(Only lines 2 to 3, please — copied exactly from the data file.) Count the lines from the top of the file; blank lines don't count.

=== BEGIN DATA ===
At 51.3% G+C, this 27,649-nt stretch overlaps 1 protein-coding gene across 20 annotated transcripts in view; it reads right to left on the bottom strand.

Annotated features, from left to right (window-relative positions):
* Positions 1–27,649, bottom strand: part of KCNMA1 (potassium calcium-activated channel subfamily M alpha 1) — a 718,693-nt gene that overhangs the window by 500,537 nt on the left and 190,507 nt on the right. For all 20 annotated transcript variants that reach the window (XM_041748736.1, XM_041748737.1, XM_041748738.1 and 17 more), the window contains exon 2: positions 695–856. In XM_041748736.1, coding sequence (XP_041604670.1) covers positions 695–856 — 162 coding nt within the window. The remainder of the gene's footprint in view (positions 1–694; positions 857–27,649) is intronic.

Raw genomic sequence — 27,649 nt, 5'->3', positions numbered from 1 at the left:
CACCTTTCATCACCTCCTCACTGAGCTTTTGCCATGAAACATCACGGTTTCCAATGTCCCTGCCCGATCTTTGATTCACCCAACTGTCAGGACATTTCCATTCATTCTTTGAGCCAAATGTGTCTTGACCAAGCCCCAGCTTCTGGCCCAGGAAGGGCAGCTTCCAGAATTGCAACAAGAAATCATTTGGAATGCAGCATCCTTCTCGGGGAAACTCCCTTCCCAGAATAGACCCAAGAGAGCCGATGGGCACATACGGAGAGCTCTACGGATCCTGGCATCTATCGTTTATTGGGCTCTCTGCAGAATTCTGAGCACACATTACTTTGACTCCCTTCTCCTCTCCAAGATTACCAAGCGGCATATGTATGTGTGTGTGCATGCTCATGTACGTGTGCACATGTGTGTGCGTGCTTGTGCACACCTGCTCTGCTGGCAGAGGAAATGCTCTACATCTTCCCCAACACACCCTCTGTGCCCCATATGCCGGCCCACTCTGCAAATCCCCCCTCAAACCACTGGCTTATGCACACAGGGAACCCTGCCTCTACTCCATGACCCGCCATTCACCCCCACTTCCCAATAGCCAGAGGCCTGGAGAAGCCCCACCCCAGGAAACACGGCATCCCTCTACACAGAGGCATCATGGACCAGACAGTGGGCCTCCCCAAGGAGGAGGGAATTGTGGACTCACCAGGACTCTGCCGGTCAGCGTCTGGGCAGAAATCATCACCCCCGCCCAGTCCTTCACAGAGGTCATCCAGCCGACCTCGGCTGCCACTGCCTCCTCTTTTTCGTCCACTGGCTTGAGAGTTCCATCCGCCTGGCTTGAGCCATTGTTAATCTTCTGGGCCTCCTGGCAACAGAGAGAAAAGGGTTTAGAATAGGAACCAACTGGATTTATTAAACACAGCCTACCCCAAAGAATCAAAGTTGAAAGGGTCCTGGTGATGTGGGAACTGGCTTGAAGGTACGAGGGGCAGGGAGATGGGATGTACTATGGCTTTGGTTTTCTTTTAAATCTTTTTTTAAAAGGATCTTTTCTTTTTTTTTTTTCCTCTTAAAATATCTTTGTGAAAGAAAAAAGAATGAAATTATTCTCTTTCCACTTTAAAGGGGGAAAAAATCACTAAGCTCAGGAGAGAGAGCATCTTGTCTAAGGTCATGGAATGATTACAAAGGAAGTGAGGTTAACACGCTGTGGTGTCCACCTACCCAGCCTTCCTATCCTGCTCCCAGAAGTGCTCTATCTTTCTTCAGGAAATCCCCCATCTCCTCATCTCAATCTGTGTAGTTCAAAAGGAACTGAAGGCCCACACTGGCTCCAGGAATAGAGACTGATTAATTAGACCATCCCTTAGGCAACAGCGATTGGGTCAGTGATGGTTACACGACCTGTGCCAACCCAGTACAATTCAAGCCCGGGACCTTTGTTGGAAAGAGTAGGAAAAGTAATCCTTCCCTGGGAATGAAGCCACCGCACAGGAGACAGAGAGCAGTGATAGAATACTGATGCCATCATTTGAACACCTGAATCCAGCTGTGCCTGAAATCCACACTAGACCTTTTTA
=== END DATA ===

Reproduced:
Annotated features, from left to right (window-relative positions):
* Positions 1–27,649, bottom strand: part of KCNMA1 (potassium calcium-activated channel subfamily M alpha 1) — a 718,693-nt gene that overhangs the window by 500,537 nt on the left and 190,507 nt on the right. For all 20 annotated transcript variants that reach the window (XM_041748736.1, XM_041748737.1, XM_041748738.1 and 17 more), the window contains exon 2: positions 695–856. In XM_041748736.1, coding sequence (XP_041604670.1) covers positions 695–856 — 162 coding nt within the window. The remainder of the gene's footprint in view (positions 1–694; positions 857–27,649) is intronic.